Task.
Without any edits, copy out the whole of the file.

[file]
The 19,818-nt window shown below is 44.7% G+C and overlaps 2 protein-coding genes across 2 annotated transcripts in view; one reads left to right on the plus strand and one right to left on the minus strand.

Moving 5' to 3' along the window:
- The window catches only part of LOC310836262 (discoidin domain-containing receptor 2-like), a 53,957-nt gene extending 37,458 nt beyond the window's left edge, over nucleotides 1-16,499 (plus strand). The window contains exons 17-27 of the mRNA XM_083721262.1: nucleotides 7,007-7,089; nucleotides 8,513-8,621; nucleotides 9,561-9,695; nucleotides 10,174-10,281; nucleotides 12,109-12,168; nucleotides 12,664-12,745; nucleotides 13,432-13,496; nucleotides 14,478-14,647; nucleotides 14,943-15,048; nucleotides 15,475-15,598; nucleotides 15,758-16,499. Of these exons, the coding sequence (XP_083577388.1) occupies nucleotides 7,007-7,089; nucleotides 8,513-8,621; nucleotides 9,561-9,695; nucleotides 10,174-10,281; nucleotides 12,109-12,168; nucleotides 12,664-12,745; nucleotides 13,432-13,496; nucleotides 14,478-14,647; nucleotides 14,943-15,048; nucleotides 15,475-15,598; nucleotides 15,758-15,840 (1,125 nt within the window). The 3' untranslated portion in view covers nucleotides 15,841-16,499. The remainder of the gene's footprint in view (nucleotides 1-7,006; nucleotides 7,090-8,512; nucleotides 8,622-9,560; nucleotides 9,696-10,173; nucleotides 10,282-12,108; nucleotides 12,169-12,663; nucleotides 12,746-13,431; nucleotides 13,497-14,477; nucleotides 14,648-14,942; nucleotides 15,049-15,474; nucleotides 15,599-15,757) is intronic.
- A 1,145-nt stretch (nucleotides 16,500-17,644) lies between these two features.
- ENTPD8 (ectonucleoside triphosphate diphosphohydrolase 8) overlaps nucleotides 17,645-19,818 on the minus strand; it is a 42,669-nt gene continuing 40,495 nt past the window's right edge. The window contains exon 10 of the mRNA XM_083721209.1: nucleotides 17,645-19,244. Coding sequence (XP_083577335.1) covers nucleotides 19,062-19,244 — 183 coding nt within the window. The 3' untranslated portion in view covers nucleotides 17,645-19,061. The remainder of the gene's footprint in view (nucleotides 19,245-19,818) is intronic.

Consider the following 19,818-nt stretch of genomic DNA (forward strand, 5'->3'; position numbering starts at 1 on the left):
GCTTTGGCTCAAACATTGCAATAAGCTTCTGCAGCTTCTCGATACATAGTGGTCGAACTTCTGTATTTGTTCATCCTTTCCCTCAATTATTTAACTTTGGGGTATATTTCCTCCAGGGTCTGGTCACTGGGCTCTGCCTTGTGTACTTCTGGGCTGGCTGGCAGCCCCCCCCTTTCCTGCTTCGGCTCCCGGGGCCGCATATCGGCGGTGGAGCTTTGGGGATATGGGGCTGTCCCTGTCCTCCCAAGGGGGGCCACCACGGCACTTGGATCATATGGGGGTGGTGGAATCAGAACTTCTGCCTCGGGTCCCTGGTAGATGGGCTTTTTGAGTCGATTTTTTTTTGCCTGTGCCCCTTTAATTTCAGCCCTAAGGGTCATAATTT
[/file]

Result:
The 19,818-nt window shown below is 44.7% G+C and overlaps 2 protein-coding genes across 2 annotated transcripts in view; one reads left to right on the plus strand and one right to left on the minus strand.

Moving 5' to 3' along the window:
- The window catches only part of LOC310836262 (discoidin domain-containing receptor 2-like), a 53,957-nt gene extending 37,458 nt beyond the window's left edge, over nucleotides 1-16,499 (plus strand). The window contains exons 17-27 of the mRNA XM_083721262.1: nucleotides 7,007-7,089; nucleotides 8,513-8,621; nucleotides 9,561-9,695; nucleotides 10,174-10,281; nucleotides 12,109-12,168; nucleotides 12,664-12,745; nucleotides 13,432-13,496; nucleotides 14,478-14,647; nucleotides 14,943-15,048; nucleotides 15,475-15,598; nucleotides 15,758-16,499. Of these exons, the coding sequence (XP_083577388.1) occupies nucleotides 7,007-7,089; nucleotides 8,513-8,621; nucleotides 9,561-9,695; nucleotides 10,174-10,281; nucleotides 12,109-12,168; nucleotides 12,664-12,745; nucleotides 13,432-13,496; nucleotides 14,478-14,647; nucleotides 14,943-15,048; nucleotides 15,475-15,598; nucleotides 15,758-15,840 (1,125 nt within the window). The 3' untranslated portion in view covers nucleotides 15,841-16,499. The remainder of the gene's footprint in view (nucleotides 1-7,006; nucleotides 7,090-8,512; nucleotides 8,622-9,560; nucleotides 9,696-10,173; nucleotides 10,282-12,108; nucleotides 12,169-12,663; nucleotides 12,746-13,431; nucleotides 13,497-14,477; nucleotides 14,648-14,942; nucleotides 15,049-15,474; nucleotides 15,599-15,757) is intronic.
- A 1,145-nt stretch (nucleotides 16,500-17,644) lies between these two features.
- ENTPD8 (ectonucleoside triphosphate diphosphohydrolase 8) overlaps nucleotides 17,645-19,818 on the minus strand; it is a 42,669-nt gene continuing 40,495 nt past the window's right edge. The window contains exon 10 of the mRNA XM_083721209.1: nucleotides 17,645-19,244. Coding sequence (XP_083577335.1) covers nucleotides 19,062-19,244 — 183 coding nt within the window. The 3' untranslated portion in view covers nucleotides 17,645-19,061. The remainder of the gene's footprint in view (nucleotides 19,245-19,818) is intronic.

Consider the following 19,818-nt stretch of genomic DNA (forward strand, 5'->3'; position numbering starts at 1 on the left):
GCTTTGGCTCAAACATTGCAATAAGCTTCTGCAGCTTCTCGATACATAGTGGTCGAACTTCTGTATTTGTTCATCCTTTCCCTCAATTATTTAACTTTGGGGTATATTTCCTCCAGGGTCTGGTCACTGGGCTCTGCCTTGTGTACTTCTGGGCTGGCTGGCAGCCCCCCCCTTTCCTGCTTCGGCTCCCGGGGCCGCATATCGGCGGTGGAGCTTTGGGGATATGGGGCTGTCCCTGTCCTCCCAAGGGGGGCCACCACGGCACTTGGATCATATGGGGGTGGTGGAATCAGAACTTCTGCCTCGGGTCCCTGGTAGATGGGCTTTTTGAGTCGATTTTTTTTTGCCTGTGCCCCTTTAATTTCAGCCCTAAGGGTCATAATTT